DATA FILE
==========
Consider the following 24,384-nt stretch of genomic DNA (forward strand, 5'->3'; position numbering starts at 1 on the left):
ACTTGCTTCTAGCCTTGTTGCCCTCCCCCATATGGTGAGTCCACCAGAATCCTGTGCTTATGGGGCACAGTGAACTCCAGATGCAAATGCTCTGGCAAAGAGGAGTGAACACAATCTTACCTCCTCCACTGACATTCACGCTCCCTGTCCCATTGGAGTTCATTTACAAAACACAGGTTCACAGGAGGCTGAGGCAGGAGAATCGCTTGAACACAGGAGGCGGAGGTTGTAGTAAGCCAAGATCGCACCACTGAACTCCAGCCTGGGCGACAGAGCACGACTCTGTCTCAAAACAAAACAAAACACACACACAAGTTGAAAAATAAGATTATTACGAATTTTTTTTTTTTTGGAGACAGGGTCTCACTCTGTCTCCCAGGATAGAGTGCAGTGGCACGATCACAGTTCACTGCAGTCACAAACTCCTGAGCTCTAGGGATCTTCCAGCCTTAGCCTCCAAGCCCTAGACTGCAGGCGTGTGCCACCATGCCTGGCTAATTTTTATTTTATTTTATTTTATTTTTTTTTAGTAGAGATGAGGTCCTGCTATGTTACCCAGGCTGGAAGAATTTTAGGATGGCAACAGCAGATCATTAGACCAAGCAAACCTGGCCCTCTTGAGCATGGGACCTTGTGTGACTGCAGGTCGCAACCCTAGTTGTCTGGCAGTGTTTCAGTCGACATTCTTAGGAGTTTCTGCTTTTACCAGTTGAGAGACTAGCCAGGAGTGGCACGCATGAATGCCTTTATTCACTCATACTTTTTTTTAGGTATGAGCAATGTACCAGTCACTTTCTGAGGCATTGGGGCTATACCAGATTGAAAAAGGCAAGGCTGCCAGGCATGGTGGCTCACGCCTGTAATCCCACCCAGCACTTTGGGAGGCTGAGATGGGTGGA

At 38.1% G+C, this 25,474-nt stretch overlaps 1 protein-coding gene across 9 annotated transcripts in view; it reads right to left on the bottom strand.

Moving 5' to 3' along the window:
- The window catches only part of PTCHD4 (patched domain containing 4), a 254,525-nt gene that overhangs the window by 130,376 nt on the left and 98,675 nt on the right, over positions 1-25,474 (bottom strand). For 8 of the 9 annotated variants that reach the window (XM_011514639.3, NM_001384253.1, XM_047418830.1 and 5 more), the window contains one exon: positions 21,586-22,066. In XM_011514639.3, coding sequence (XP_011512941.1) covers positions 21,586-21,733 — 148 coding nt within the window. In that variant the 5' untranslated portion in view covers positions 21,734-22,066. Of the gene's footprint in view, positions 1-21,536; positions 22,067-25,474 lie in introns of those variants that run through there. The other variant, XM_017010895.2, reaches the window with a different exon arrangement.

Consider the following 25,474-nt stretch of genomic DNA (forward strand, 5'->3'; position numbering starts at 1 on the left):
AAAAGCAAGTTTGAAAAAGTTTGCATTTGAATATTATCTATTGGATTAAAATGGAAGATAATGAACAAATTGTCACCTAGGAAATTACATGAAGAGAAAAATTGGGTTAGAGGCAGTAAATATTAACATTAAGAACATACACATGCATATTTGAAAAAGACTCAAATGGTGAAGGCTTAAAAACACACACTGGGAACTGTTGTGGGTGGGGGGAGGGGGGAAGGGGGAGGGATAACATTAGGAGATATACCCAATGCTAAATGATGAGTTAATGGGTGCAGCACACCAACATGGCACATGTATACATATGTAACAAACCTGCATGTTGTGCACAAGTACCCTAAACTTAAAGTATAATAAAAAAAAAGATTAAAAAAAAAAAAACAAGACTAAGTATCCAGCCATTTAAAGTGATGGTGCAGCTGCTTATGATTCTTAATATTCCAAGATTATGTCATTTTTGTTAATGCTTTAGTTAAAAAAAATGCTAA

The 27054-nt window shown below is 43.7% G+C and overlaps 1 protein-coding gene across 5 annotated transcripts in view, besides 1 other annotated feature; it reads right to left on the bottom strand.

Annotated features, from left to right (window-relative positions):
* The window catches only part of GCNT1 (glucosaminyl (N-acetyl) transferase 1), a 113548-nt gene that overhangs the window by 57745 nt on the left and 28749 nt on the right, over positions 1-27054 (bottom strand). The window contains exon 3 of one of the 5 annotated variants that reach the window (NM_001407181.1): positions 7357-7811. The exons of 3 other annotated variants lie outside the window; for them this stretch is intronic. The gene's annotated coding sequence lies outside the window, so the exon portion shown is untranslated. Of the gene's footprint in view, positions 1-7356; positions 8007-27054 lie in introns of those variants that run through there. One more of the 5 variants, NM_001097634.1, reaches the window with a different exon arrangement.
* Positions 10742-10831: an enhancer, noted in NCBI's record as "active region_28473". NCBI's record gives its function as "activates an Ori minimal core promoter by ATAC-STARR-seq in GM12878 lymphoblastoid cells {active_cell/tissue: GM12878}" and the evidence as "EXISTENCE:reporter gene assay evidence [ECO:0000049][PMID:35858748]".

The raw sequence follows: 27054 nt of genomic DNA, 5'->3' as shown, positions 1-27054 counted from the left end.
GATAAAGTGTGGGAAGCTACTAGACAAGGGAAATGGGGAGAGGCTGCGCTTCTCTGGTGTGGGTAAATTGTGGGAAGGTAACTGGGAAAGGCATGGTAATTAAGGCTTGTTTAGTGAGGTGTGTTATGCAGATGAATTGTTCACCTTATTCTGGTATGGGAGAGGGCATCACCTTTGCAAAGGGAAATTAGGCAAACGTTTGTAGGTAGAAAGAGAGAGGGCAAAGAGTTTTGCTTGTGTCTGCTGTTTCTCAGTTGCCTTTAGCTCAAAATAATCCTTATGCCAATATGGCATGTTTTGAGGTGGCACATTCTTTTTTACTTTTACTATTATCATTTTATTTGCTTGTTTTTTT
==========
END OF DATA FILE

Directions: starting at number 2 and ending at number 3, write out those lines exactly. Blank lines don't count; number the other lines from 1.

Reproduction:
ACTTGCTTCTAGCCTTGTTGCCCTCCCCCATATGGTGAGTCCACCAGAATCCTGTGCTTATGGGGCACAGTGAACTCCAGATGCAAATGCTCTGGCAAAGAGGAGTGAACACAATCTTACCTCCTCCACTGACATTCACGCTCCCTGTCCCATTGGAGTTCATTTACAAAACACAGGTTCACAGGAGGCTGAGGCAGGAGAATCGCTTGAACACAGGAGGCGGAGGTTGTAGTAAGCCAAGATCGCACCACTGAACTCCAGCCTGGGCGACAGAGCACGACTCTGTCTCAAAACAAAACAAAACACACACACAAGTTGAAAAATAAGATTATTACGAATTTTTTTTTTTTTGGAGACAGGGTCTCACTCTGTCTCCCAGGATAGAGTGCAGTGGCACGATCACAGTTCACTGCAGTCACAAACTCCTGAGCTCTAGGGATCTTCCAGCCTTAGCCTCCAAGCCCTAGACTGCAGGCGTGTGCCACCATGCCTGGCTAATTTTTATTTTATTTTATTTTATTTTTTTTTAGTAGAGATGAGGTCCTGCTATGTTACCCAGGCTGGAAGAATTTTAGGATGGCAACAGCAGATCATTAGACCAAGCAAACCTGGCCCTCTTGAGCATGGGACCTTGTGTGACTGCAGGTCGCAACCCTAGTTGTCTGGCAGTGTTTCAGTCGACATTCTTAGGAGTTTCTGCTTTTACCAGTTGAGAGACTAGCCAGGAGTGGCACGCATGAATGCCTTTATTCACTCATACTTTTTTTTAGGTATGAGCAATGTACCAGTCACTTTCTGAGGCATTGGGGCTATACCAGATTGAAAAAGGCAAGGCTGCCAGGCATGGTGGCTCACGCCTGTAATCCCACCCAGCACTTTGGGAGGCTGAGATGGGTGGA

At 38.1% G+C, this 25,474-nt stretch overlaps 1 protein-coding gene across 9 annotated transcripts in view; it reads right to left on the bottom strand.